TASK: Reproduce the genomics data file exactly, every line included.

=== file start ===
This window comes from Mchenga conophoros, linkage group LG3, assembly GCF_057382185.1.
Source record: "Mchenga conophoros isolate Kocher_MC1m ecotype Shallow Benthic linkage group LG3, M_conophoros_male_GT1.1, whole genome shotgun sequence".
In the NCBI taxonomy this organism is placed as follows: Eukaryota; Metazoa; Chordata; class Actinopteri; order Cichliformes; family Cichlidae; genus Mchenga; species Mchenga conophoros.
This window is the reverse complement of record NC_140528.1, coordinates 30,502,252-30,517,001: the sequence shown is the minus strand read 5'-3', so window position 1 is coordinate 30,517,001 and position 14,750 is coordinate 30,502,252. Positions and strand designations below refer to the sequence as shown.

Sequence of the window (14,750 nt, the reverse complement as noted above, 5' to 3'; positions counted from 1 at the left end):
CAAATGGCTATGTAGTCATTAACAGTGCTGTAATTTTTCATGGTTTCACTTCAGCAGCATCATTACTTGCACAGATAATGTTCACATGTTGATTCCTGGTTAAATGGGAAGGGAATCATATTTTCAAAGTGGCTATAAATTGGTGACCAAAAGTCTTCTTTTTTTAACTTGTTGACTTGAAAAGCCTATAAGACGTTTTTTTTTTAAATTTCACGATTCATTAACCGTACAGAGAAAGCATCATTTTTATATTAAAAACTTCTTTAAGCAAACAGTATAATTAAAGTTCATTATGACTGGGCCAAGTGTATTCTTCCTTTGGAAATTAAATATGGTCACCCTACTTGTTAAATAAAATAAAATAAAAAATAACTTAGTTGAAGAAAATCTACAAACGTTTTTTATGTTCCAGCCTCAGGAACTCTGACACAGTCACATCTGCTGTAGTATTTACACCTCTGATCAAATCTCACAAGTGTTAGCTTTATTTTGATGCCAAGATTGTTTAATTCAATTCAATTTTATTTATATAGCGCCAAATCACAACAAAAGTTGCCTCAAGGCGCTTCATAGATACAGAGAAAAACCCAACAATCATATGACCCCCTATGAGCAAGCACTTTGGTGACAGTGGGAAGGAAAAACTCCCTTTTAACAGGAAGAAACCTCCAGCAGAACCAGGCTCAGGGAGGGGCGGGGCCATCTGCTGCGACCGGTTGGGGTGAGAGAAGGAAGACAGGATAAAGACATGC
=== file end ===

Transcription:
This window comes from Mchenga conophoros, linkage group LG3, assembly GCF_057382185.1.
Source record: "Mchenga conophoros isolate Kocher_MC1m ecotype Shallow Benthic linkage group LG3, M_conophoros_male_GT1.1, whole genome shotgun sequence".
In the NCBI taxonomy this organism is placed as follows: Eukaryota; Metazoa; Chordata; class Actinopteri; order Cichliformes; family Cichlidae; genus Mchenga; species Mchenga conophoros.
This window is the reverse complement of record NC_140528.1, coordinates 30,502,252-30,517,001: the sequence shown is the minus strand read 5'-3', so window position 1 is coordinate 30,517,001 and position 14,750 is coordinate 30,502,252. Positions and strand designations below refer to the sequence as shown.

Sequence of the window (14,750 nt, the reverse complement as noted above, 5' to 3'; positions counted from 1 at the left end):
CAAATGGCTATGTAGTCATTAACAGTGCTGTAATTTTTCATGGTTTCACTTCAGCAGCATCATTACTTGCACAGATAATGTTCACATGTTGATTCCTGGTTAAATGGGAAGGGAATCATATTTTCAAAGTGGCTATAAATTGGTGACCAAAAGTCTTCTTTTTTTAACTTGTTGACTTGAAAAGCCTATAAGACGTTTTTTTTTTAAATTTCACGATTCATTAACCGTACAGAGAAAGCATCATTTTTATATTAAAAACTTCTTTAAGCAAACAGTATAATTAAAGTTCATTATGACTGGGCCAAGTGTATTCTTCCTTTGGAAATTAAATATGGTCACCCTACTTGTTAAATAAAATAAAATAAAAAATAACTTAGTTGAAGAAAATCTACAAACGTTTTTTATGTTCCAGCCTCAGGAACTCTGACACAGTCACATCTGCTGTAGTATTTACACCTCTGATCAAATCTCACAAGTGTTAGCTTTATTTTGATGCCAAGATTGTTTAATTCAATTCAATTTTATTTATATAGCGCCAAATCACAACAAAAGTTGCCTCAAGGCGCTTCATAGATACAGAGAAAAACCCAACAATCATATGACCCCCTATGAGCAAGCACTTTGGTGACAGTGGGAAGGAAAAACTCCCTTTTAACAGGAAGAAACCTCCAGCAGAACCAGGCTCAGGGAGGGGCGGGGCCATCTGCTGCGACCGGTTGGGGTGAGAGAAGGAAGACAGGATAAAGACATGC